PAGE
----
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The Best TV Show You're Not Watching (June 2022)

There's a glut of exceptional TV shows on the air right now. It seems like every company under the sun has gotten its own streaming service, and that's on top of all of the channels one can find on basic cable. As such, it's hard to keep up with every single great series that comes out. Naturally, virtually everyone keeps up with the big-name shows that have come out as of late, such as "Obi-Wan Kenobi" and "Ms. Marvel." But if one's willing to do a little digging, there's a treasure trove of greatness waiting to be found.

One such series can be found over on HBO and HBO Max. "Barry" recently ended its excellent 3rd season, while "Made for Love" was just canceled after its stellar two seasons. But if you need something to tide yourself over from all of that, HBO has something that might hit close to home for anyone familiar with the movie industry as we know it. The first two episodes have aired so far, with six more set to come out every Monday until July 25. And there are some very good reasons why this series deserves a place on your watchlist if you're looking for something new to check out. 

Irma Vep is a cinephile's dream

HBO's miniseries "Irma Vep" draws inspiration from the 1996 movie of the same name that was also written and directed by Olivier Assayas. It follows a disillusioned movie star who's hoping to reinvigorate her passion and career by starring as Irma Vep in a remake of "Les Vampires."

"Irma Vep" drips with an insider's knowledge of Hollywood and the machinations of getting anything made in this day and age. The show particularly finds itself fascinated with the onslaught of Marvel projects, making it even more apropos that the show's coming out at the same time as the studio's "Ms. Marvel." Mira Harberg (Alicia Vikander) has just starred in a massive blockbuster called "Doomsday," and she soon receives an offer to star in the upcoming sequel to "Silver Surfer." However, none of that truly interests her. Instead, she wants to work with a genuine auteur and film a remake of "Les Vampires."

It functions as a commentary on the current state of Hollywood. The only thing anyone ever wants to make is adaptations of pre-existing intellectual property. Even the project Mira so desperately wants to make is itself a remake, albeit one based on a far more obscure title. But that seems to be the only thing anyone wants to make these days. 

Assayas also offers viewers a glimpse into the ennui that plagues Hollywood actors. Mira is one of the most in-demand performers within the show's reality, yet whenever we see her, she's being carted away to hotel rooms and sets. The remake is being shot on location in Paris, France, one of the most beautiful cities in the world, and yet we hardly see the city. All we see are the artifices of a world trying to contain Mira.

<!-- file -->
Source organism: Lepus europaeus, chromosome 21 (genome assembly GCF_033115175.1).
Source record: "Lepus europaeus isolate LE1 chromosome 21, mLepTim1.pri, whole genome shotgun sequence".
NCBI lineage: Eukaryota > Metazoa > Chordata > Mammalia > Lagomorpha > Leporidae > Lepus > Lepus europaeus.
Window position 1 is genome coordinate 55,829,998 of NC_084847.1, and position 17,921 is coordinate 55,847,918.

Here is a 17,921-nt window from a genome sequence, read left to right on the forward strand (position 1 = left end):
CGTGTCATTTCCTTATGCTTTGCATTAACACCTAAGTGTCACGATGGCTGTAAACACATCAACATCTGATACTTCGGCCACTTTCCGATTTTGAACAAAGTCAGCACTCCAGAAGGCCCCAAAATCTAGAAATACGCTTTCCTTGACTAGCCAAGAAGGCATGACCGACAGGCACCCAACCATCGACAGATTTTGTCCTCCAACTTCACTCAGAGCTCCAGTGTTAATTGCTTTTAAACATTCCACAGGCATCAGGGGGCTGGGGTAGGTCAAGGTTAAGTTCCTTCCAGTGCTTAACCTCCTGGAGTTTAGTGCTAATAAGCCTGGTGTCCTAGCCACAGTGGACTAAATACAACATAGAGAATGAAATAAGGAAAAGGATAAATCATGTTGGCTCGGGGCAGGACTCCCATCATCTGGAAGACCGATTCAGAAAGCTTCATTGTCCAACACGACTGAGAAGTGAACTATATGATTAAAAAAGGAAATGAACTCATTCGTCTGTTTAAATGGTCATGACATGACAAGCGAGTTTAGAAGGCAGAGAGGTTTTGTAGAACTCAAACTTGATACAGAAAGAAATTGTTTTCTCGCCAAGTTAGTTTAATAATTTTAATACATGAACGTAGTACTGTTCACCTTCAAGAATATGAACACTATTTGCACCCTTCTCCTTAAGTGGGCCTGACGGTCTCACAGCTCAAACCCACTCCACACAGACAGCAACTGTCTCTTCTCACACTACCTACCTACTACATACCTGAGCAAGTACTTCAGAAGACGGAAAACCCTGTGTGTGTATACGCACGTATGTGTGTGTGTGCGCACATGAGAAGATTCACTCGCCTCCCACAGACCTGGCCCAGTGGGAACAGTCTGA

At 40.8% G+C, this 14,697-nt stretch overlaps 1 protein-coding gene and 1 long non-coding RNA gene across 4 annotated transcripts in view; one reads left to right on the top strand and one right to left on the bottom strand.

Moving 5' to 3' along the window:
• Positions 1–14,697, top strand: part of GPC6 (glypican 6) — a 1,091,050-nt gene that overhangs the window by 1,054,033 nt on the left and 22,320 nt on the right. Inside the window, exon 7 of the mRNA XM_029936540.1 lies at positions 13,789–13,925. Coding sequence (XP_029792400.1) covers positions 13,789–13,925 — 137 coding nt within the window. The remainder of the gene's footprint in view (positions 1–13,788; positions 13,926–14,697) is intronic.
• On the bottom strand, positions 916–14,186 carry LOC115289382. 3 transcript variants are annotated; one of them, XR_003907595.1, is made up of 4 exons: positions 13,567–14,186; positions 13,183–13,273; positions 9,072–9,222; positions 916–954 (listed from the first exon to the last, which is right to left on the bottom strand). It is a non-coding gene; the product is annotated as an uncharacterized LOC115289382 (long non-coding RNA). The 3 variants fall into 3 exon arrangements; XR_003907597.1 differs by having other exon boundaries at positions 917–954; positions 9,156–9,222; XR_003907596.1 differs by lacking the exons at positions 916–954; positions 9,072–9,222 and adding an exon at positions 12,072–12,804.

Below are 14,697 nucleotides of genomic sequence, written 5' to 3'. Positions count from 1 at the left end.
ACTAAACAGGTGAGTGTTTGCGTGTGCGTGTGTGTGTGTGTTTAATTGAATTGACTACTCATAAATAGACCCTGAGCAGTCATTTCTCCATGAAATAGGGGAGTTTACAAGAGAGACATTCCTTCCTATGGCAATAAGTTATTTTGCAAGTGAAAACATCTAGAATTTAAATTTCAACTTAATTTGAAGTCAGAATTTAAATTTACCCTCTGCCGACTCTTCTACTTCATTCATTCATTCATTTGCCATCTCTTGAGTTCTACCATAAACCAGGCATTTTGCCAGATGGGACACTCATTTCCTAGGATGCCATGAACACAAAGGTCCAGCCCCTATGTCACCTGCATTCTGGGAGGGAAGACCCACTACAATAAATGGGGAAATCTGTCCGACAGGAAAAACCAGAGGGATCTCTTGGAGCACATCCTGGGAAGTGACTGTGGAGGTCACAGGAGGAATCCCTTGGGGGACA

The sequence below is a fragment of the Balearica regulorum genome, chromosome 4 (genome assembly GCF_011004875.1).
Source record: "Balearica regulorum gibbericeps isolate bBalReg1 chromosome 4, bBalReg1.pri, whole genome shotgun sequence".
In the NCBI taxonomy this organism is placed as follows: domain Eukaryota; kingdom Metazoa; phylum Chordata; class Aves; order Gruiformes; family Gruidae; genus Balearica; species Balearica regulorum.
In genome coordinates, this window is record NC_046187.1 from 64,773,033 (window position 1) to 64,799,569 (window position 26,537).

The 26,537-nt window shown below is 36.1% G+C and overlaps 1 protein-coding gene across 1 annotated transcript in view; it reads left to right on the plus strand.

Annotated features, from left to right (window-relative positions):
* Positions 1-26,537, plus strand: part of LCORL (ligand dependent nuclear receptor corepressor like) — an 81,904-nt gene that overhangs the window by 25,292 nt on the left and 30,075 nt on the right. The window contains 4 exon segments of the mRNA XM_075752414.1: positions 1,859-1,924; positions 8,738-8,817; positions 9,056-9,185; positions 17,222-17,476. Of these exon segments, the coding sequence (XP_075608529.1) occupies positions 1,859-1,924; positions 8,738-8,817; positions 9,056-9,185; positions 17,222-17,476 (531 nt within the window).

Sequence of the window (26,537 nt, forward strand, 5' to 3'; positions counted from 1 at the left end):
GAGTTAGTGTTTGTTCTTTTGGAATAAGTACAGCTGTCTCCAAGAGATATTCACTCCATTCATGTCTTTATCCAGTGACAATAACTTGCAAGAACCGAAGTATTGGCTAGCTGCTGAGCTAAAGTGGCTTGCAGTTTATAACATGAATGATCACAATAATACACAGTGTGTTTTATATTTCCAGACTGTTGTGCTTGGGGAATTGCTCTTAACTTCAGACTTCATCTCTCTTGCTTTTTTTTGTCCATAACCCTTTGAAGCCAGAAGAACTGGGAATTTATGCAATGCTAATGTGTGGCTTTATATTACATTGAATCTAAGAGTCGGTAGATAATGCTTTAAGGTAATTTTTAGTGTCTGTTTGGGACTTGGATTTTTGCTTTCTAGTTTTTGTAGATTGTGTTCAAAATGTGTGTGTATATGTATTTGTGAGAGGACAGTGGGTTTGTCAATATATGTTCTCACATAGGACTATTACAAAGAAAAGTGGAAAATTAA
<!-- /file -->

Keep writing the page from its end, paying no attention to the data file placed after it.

Alicia Vikander proves she's a star

Alicia Vikander is a singular talent. She won the Academy Award for Best Supporting Actress for her work in "The Danish Girl," and since that time, she's had quite the meteoric rise in Hollywood herself. Shortly after her Oscar win, she began appearing in more blockbuster fare, such as "Jason Bourne" and "Tomb Raider." But now she's returning to her more indie roots with "Irma Vep."

In the two episodes we've seen so far of "Irma Vep," Vikander embodies a listless A-lister who wants something more out of her career than just whatever will do well with the box office. One can almost see a parallel between Mira and Vikander as the latter had what's arguably her biggest box office draw to date with "Tomb Raider," only to follow it up with a slew of smaller projects, including "Blue Bayou," "The Green Knight," and, of course, "Irma Vep." 

Vikander's rise to superstardom helps ground the series, and even though we, as the viewer may know all of this is fictitious, it feels more real with Vikander's inclusion, almost as though we're seeing a real starlet figure out which direction she wants to take her career and all of the forces trying to get her to do something different. 

Critics adore the series

Given its proximity to Hollywood and the entertainment industry, it perhaps should come as no surprise to hear that the group of people talking about "Irma Vep" the most are critics. While the show may not have caught on yet with general audiences, critics have sung the show's praises, and it currently stands at a 100% rating on Rotten Tomatoes

Shirley Li of The Atlantic has this to say of the miniseries, "The new Irma Vep may seem to be built solely for cinephiles. But it's accessible and self-aware in how it giddily honors and skewers the modern entertainment industry." Meanwhile, Richard Roeper of The Chicago Sun-Times wrote, "It's all very clever and very much inside baseball, and there are times when it's almost exhausting keeping up with all the byzantine developments, but 'Irma Vep' is worth the effort for its many moments of inspired lunacy."

Even if you haven't seen the 1996 film, which you can watch on HBO Max, or don't have any real interest in the inner workings of the entertainment industry, most critics seem to be in agreement that it doesn't matter. At its core, it's a show about finding oneself when everyone else is saying to be someone different. At only two episodes so far, it's already one of the best shows to come out in 2022, and with six more episodes remaining, it's time to get in on the series now so that you don't have to play catch-up later.